Fact Check: Video Does NOT Prove Houthi Missile Struck USS Eisenhower In June 2024 -- It's From 2020 Fire On Another Ship

Fact Check

  • by: Alexis Tereszcuk
Fact Check: Video Does NOT Prove Houthi Missile Struck USS Eisenhower In June 2024 -- It's From 2020 Fire On Another Ship 2020 Video

Does a video show the aftermath of a Houthi missile strike on the USS Eisenhower aircraft carrier in June 2024? No, that's not true: The video is from 2020 and shows a smoking fire on the naval vessel USS Bonhomme Richard at the Navy's base in San Diego. The incident was widely reported at the time by major news outlets. A spokesperson for the Department of Defense told Lead Stories that they had not heard any reporting of the USS Dwight D. Eisenhower being hit by Houthis missiles and that the claim was "100 percent false."

The claim appeared in a video (archived here) on X, formerly known as Twitter, on June 1, 2024. It opened:

America aircraft carrier has been dealt an irreparable blow in the red sea by the Houthis (Ansar Allah). The aircraft carrier USS Dwight D. Eisenhower was struck in a precision strike by Dozen Anti Ship Ballistic missile! Which led major fire!

This is how the post appeared at the time of writing:

Screen Shot 2024-06-04 at 3.01.58 PM.png

(Source: X screenshot taken on Tue Jun 4 17:45:40 2024 UTC)

The post on X does not identify the source of the video, but using a screenshot from the 27-second video a search on Google yields multiple news reports with similar footage. A video report on ABC News (archived here) shows footage of the fire that broke out on the USS Bonhomme Richard on July 12, 2020. It contained the following details:

A fire broke out aboard the USS Bonhomme Richard sometime around 8:30 a.m. local time, said officials with the Naval Surface Forces. The blaze escalated to a three-alarm fire, according to the San Diego Fire-Rescue Department, which assisted in battling the fire along with base and shipboard firefighting teams.

While Lead Stories could not determine the origin of the video, a screenshot at 18 seconds into the video on X shows the ship's conning towers, which appears to match footage of the USS Bonhomme Richard that was posted on Fox News (archived here) and other news outlets.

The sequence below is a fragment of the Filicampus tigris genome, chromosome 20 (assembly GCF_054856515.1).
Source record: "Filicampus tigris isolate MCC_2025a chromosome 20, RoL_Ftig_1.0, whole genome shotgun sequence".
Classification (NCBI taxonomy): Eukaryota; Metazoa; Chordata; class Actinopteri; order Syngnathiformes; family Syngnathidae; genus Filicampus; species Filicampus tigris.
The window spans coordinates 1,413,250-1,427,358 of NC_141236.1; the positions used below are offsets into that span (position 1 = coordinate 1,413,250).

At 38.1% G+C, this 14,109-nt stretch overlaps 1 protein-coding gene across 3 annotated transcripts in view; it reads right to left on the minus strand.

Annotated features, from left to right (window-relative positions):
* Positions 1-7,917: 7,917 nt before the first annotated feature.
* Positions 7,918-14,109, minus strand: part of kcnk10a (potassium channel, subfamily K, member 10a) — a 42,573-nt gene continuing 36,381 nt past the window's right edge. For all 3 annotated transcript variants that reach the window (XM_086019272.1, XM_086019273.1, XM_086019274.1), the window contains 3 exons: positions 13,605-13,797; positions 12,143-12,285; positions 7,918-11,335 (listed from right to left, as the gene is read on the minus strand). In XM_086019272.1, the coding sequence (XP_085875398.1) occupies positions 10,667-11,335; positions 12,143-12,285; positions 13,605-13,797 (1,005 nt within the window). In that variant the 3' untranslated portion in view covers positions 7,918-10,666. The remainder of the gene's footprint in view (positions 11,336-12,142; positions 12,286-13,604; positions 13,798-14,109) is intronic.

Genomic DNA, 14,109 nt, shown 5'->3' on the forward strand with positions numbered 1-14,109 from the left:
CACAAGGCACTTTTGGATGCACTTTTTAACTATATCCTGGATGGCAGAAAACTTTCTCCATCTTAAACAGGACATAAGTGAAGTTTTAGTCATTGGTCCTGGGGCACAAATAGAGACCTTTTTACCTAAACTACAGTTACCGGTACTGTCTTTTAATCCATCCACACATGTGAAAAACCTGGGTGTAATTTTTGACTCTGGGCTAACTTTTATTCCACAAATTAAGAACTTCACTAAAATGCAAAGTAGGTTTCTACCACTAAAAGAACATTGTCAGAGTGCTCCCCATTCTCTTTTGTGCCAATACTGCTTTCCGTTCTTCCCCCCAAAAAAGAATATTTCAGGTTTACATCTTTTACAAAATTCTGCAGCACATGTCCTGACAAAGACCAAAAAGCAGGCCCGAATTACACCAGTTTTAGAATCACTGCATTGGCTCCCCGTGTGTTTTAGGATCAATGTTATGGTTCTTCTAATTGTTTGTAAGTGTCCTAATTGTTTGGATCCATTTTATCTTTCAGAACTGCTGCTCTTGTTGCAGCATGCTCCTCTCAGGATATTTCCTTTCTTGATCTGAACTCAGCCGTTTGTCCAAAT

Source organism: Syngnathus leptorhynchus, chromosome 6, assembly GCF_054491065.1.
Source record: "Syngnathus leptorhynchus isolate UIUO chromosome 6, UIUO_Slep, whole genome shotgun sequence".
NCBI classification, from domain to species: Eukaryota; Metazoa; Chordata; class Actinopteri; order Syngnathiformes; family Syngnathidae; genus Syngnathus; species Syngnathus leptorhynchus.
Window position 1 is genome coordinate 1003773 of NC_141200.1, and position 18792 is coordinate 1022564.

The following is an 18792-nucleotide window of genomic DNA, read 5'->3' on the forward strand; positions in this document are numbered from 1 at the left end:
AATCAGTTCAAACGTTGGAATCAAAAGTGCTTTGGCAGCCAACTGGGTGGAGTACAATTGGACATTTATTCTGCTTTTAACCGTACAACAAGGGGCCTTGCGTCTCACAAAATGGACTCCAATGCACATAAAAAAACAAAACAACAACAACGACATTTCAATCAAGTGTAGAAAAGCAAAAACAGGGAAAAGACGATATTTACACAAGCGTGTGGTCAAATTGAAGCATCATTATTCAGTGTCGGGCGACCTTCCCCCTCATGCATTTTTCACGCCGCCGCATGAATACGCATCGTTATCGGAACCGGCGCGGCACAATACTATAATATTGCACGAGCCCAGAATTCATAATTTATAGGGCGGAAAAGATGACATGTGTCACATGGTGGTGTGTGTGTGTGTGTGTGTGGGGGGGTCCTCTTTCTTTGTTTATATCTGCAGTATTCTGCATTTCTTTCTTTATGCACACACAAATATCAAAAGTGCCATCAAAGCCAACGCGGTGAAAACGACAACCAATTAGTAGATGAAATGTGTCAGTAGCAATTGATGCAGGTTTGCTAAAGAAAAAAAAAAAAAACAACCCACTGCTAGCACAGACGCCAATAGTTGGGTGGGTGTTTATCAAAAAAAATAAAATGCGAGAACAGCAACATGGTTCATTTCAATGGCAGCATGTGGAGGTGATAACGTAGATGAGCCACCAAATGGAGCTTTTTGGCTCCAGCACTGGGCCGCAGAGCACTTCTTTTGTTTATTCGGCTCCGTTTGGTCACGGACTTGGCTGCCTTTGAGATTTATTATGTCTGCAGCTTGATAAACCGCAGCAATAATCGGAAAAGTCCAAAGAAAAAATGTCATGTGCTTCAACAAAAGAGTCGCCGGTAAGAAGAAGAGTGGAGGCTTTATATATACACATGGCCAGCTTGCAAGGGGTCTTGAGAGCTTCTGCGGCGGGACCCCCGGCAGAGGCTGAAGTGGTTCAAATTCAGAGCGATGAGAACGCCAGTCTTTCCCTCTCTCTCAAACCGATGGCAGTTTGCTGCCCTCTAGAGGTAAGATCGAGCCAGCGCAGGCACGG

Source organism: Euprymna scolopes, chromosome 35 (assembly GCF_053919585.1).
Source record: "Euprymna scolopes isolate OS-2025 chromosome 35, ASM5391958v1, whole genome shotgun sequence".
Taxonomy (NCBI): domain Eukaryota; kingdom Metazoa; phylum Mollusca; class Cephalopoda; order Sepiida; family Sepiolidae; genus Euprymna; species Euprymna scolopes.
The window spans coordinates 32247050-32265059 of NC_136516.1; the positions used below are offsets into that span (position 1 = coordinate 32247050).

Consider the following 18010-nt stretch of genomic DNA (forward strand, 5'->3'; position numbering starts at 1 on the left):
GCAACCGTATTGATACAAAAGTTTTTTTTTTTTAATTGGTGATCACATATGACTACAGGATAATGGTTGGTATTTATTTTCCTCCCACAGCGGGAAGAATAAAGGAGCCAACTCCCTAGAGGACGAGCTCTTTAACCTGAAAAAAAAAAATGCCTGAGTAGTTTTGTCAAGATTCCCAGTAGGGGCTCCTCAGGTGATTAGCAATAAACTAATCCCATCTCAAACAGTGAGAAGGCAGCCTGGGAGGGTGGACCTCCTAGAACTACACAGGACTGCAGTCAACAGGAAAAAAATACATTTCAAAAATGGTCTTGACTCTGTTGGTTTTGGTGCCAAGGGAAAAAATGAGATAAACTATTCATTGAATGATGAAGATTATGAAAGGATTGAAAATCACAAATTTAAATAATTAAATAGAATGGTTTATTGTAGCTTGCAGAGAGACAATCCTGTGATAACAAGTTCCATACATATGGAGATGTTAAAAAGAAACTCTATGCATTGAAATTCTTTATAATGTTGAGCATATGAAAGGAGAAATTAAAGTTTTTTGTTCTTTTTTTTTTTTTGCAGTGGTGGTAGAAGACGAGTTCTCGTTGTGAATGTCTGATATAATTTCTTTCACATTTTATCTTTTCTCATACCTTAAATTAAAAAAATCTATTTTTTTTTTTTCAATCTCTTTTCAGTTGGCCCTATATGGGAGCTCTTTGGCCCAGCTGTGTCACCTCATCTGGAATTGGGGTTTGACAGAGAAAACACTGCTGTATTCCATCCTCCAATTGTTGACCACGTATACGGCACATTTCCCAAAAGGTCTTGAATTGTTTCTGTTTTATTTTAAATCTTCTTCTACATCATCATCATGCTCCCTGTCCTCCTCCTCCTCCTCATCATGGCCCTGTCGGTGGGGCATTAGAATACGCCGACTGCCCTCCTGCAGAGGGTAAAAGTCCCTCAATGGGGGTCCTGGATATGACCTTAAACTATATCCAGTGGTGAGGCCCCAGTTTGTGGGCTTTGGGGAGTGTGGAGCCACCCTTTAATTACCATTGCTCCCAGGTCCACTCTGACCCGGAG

A post on Facebook dated July 12, 2020, from a self-described personal blog has the same 27-second video as the one posted on X, with the details:

The fire spreads through the USS Bonhomme Richard, an American landing ship, at a base in San Diego. Specialists still can not localize the fire. The injured are already 11. Up to 200 sailors can remain on the ship.

Screen Shot 2024-06-04 at 3.28.02 PM.png

(Source: Facebook screenshot taken on Tue Jun 4 17:59:16 2024 UTC)

Military response

Lead Stories reached out to military officials for response to the June 1, 2024, claim on X. An email from the Department of Defense on June 4, 2024, stated the claim was "100% false."

And a defense official told Lead Stories via telephone on June 4, 2024, "We have no operational reporting to confirm the Houthis claim that they struck the USS Eisenhower."

As Business Insider reported on May 31, 2024, the Houthis claimed that they struck the USS Dwight D. Eisenhower in the Red Sea with missiles:

The Houthis' claim that they struck a US aircraft carrier in the Red Sea with missiles is untrue, according to a US defense official.
The missile attack on the USS Dwight D. Eisenhower was alleged by the Iranian-backed military group's spokesperson Yahya Saree on Friday. Saree claimed the ship was targeted in response to US and UK strikes in Yemen on Thursday.

Lead Stories also debunked a claim that an image in a social media post showed a purported Houthi missile strike against the USS Eisenhower In June 2024 -- the image is a screenshot from the video game Arma 3.

Other fact check agencies have previously reviewed this claim, including Newsweek and AFP Fact Check.

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  Alexis Tereszcuk

Alexis Tereszcuk is a writer and fact checker at Lead Stories and an award-winning journalist who spent over a decade breaking hard news and celebrity scoop with RadarOnline and Us Weekly.

As the Entertainment Editor, she investigated Hollywood stories and conducted interviews with A-list celebrities and reality stars.  

Alexis’ crime reporting earned her spots as a contributor on the Nancy Grace show, CNN, Fox News and Entertainment Tonight, among others.

Read more about or contact Alexis Tereszcuk

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